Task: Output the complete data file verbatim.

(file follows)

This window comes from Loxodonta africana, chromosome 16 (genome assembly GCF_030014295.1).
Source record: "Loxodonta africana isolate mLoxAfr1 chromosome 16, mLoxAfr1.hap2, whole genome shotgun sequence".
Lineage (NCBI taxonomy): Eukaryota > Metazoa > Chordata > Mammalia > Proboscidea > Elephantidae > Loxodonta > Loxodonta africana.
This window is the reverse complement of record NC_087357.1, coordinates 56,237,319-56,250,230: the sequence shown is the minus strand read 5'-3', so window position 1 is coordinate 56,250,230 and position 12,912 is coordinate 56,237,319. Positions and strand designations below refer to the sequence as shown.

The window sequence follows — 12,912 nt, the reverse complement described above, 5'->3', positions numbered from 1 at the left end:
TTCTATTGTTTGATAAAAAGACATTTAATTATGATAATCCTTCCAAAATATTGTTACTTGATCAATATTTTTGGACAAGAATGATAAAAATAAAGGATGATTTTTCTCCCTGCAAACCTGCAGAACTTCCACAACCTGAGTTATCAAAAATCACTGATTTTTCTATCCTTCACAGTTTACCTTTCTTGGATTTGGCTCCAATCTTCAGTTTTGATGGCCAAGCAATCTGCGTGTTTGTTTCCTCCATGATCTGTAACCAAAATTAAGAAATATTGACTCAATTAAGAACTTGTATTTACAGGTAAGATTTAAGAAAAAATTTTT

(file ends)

This window comes from Loxodonta africana, chromosome 16 (genome assembly GCF_030014295.1).
Source record: "Loxodonta africana isolate mLoxAfr1 chromosome 16, mLoxAfr1.hap2, whole genome shotgun sequence".
Lineage (NCBI taxonomy): Eukaryota > Metazoa > Chordata > Mammalia > Proboscidea > Elephantidae > Loxodonta > Loxodonta africana.
This window is the reverse complement of record NC_087357.1, coordinates 56,237,319-56,250,230: the sequence shown is the minus strand read 5'-3', so window position 1 is coordinate 56,250,230 and position 12,912 is coordinate 56,237,319. Positions and strand designations below refer to the sequence as shown.

The window sequence follows — 12,912 nt, the reverse complement described above, 5'->3', positions numbered from 1 at the left end:
TTCTATTGTTTGATAAAAAGACATTTAATTATGATAATCCTTCCAAAATATTGTTACTTGATCAATATTTTTGGACAAGAATGATAAAAATAAAGGATGATTTTTCTCCCTGCAAACCTGCAGAACTTCCACAACCTGAGTTATCAAAAATCACTGATTTTTCTATCCTTCACAGTTTACCTTTCTTGGATTTGGCTCCAATCTTCAGTTTTGATGGCCAAGCAATCTGCGTGTTTGTTTCCTCCATGATCTGTAACCAAAATTAAGAAATATTGACTCAATTAAGAACTTGTATTTACAGGTAAGATTTAAGAAAAAATTTTT